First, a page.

Unlikely Mirrors


God tested Abraham. He said to him “Abraham!” And he said, “Here I am’. He (GOD) said.   “ Take your son, your only son Isaac, whom you love, and go to the land of Moriah, andagr_01-01 offer him there as a burnt-offering on one of the mountains that I shall show you”.

So two questions arise. Why would God ask this of Abraham, and why would Abraham agree to such a request? After all, we have ample evidence from the story of Sodom and Gomorrah in Genesis 19 that when Abraham encountered a seemingly brutish and retaliatory streak in God by threatening retribution on all who had displeased him (thank goodness God didn’t have a cell phone), he was more than capable of reasoning God back into divine senses. So why didn’t Abraham, in this instance, reason with God?

He could easily have pointed out to God that this was an ill-judged idea. Why kill the next link in fulfillment of the promise that Abraham’s descendants will be as numerous as the stars in the sky? God’s request seems both short sighted and unbelievably cruel. As if to rub salt into the wound, God emphasizes that Isaac is Abraham’s only son and not only that, but God goes out of his way to remind Abraham if he needed any reminder that is, that Isaac is the son he loves.

We are given a clue as to God’s intention in the first line: God tested Abraham. Ah, so something becomes clearer. This was a test to see if Abraham loved God more than he loved Isaac. Can God be so insecure, so needy, so desperate to receive exclusive adulation and affirmation?

Last week Linda+ invited us into the Jewish practice of Midrash. Midrash is a process for interrogating the ancient Torah texts. The earliest Midrash commentaries seem to date from the 2nd Century AD, and this tells us that Midrash represents a development in Rabbinic Judaism’s attempt to humanize these ancient and sparse Torah texts, to mitigate their harshness in order to fit them to the experience of a contemporary time.

In the St Martin community, on this coming Monday, we arrive 43-days into The Bible Challenge – a 365-day program for reading the entire Bible. But this only begs the question: Why read the Bible in 21st Century America? Especially these sparse and harsh Torah texts that strike us as so alien to our understanding of God? This is an important question for Episcopalians who over the last 100 years have steadily jettisoned any personal discipline of Bible study. So let me offer responses to this crucial question. I want to identify two responses here.

Story shapes personal identity

Alasdair Macintyre in After Virtue notes:

I can only answer the question what am I to do?if I can answer the prior question, of what story or stories do I find myself a part?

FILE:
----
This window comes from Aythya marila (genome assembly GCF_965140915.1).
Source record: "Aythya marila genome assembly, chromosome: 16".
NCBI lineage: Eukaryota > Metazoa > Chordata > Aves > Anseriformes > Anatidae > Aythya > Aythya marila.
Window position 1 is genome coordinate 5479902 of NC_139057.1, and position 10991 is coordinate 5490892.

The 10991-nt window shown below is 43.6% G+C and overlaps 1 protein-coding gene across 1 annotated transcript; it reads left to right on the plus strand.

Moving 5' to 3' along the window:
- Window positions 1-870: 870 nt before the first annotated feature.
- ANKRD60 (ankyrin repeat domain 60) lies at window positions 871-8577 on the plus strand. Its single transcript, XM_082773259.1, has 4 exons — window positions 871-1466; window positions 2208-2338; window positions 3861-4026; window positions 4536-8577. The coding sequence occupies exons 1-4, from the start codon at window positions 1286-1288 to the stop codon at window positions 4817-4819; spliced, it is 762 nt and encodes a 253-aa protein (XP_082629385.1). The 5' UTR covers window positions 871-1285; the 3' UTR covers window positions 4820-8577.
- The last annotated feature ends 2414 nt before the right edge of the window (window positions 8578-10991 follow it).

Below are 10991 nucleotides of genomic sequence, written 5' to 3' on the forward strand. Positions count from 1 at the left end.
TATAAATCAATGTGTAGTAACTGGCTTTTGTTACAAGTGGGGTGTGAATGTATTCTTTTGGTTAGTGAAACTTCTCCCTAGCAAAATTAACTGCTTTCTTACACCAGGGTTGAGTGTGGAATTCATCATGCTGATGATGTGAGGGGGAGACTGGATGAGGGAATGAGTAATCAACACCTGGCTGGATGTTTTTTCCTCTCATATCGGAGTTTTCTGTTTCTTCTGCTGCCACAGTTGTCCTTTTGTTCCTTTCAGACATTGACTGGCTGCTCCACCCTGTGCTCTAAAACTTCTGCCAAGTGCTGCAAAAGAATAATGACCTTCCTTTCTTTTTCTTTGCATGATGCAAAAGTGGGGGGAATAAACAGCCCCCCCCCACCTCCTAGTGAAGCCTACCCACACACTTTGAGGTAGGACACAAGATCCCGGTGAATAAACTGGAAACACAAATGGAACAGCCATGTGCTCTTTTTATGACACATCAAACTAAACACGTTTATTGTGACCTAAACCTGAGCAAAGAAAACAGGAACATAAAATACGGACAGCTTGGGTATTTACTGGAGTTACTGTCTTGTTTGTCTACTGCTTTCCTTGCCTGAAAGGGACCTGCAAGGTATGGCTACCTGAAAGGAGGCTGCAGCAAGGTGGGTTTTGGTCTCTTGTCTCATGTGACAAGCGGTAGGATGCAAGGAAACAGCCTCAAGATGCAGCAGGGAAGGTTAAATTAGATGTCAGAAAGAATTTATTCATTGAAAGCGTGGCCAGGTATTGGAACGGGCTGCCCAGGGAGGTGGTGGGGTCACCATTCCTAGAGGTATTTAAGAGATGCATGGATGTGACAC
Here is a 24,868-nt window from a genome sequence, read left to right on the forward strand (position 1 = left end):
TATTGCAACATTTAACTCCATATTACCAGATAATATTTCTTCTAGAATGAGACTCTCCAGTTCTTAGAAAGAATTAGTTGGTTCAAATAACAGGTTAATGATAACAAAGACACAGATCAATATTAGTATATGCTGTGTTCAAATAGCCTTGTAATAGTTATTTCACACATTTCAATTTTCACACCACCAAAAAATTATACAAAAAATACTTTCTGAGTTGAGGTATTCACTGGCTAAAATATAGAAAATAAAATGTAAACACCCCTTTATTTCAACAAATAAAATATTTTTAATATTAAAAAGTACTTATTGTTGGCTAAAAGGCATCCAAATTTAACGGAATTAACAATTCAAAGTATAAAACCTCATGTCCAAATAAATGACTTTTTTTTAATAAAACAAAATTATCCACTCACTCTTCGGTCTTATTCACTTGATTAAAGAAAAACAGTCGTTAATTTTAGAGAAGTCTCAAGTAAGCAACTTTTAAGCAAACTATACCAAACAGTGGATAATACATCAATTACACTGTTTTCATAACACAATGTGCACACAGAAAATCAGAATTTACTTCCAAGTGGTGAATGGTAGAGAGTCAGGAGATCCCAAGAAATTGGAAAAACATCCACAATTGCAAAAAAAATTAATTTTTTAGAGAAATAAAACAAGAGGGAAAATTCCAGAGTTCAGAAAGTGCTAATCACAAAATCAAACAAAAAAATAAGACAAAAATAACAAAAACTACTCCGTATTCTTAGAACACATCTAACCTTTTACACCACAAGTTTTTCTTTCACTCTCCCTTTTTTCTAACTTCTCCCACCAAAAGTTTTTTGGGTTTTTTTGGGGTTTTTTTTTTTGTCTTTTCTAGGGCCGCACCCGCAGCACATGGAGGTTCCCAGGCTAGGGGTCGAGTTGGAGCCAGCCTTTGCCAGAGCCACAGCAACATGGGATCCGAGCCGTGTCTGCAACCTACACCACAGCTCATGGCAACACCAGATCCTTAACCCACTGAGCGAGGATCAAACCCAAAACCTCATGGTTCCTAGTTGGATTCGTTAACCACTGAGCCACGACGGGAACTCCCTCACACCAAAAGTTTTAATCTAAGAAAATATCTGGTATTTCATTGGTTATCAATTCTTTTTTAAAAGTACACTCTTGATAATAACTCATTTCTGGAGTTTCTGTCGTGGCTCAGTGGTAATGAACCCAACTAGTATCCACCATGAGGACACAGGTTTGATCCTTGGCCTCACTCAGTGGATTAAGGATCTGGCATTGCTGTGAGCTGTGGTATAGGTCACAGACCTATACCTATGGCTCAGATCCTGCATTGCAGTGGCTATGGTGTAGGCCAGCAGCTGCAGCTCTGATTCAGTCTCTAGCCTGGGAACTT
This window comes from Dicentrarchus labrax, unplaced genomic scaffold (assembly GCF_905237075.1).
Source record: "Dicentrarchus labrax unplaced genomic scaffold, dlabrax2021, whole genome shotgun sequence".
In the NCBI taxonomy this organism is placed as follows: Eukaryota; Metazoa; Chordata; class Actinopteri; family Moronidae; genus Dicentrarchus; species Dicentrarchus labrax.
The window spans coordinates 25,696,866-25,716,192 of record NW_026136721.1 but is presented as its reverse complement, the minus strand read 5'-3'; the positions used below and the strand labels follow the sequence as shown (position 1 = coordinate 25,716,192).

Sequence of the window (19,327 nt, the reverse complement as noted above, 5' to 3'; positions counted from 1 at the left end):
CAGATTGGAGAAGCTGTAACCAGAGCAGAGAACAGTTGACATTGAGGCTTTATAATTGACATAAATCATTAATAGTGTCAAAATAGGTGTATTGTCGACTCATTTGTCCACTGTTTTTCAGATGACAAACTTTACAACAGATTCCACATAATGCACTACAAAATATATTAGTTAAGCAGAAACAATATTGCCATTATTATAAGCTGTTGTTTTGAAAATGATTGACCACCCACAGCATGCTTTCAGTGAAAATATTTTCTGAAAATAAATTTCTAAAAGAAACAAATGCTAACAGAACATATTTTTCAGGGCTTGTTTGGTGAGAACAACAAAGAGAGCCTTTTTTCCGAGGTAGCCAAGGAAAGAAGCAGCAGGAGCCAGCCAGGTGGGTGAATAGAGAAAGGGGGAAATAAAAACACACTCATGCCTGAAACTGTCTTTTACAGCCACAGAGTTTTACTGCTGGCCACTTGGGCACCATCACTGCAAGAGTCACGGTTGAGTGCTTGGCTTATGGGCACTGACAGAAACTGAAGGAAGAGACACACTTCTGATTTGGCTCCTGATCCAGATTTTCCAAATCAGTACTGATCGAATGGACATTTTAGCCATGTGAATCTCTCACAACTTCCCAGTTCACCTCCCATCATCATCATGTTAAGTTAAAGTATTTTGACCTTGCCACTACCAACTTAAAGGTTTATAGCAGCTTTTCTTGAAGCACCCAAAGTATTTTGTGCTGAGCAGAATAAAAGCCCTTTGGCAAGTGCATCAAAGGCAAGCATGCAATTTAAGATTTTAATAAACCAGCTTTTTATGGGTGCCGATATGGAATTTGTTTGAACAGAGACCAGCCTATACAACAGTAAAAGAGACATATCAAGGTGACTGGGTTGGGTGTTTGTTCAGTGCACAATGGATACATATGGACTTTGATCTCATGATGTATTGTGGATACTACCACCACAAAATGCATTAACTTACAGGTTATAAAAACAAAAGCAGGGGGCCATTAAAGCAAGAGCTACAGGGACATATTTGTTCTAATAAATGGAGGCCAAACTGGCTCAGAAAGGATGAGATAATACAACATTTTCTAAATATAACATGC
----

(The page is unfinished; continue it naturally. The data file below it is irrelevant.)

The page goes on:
Macintyre suggests here that identity is story shaped. We come to know ourselves through the stories we tell about ourselves as well as the stories that claim our ultimate allegiance. Such stories are responsible for shaping us. Small and mean selfish stories constrict our development beyond meeting our own self-interests. Large stories give us room to grow and change, they invite us into a more expansive vision of interpersonal and civic relationships and responsibilities.

The Biblical epic has always fundamentally shaped Jews and Christians. Judaism seems better at recognizing that stories are multifaceted in that they can be reframed and retold to bring out different emphases. Stories are continually being told and reheard in different ways. We are not shaped by the literal reading of these stories according to a strict dichotomy between true or false. We are shaped more through how we come to interpret their meaning. As Midrash reveals, meaning is a continually evolving process.

Story shapes community identity

The communitarian response to the question why read the Bible today is given greater clarity by Paul D Hanson in A Political History of the Bible in America comments:

To gain a solid footing for understanding the mixed legacy of American political history, it is necessary to turn to the more ancient epic from which the leaders of our nation, from colonial times to the present, and for better or for worse, derived justification for their actions. That epic is the Bible.

So on the weekend when we celebrate the founding of the nation, we are reminded that for Americans the Bible has occupied a more central role in our political process than might be true in other Western democracies. Our leaders and sections of society repeatedly appeal to the Bible in the civic space, and as Hanson notes for better or for worse. In that conversation it’s crucial for Episcopalians to stop ceding the high ground to those who would apply an anti-Midrash spin on interpretation, i.e. take the stories we encounter, especially in these very ancient and harsh Torah texts as literally true and able to speak uninterrupted to our modern context.

Scholars now believe that the Genesis stories were only written down, or at least, re-edited during the very late period of the captivity in Babylon some 1500 year after the time in which the stories are set. We might ask why is this?

Part of the answer lies in how nations respond at points of crisis. At a time of crisis when the very existence of the Jewish people was imperiled they revisited and recast their ancient stories of national manifest destiny. This is a process that we in contemporary America have a feeling for as we face into a crisis of national identity articulated through competing interpretations of our formational stories. The sacrifice of Isaac was a story that spoke about God’s deliverance for those who keep faith, those who in the face of adversity pass the test of trusting in the beneficence of God’s ultimate purpose.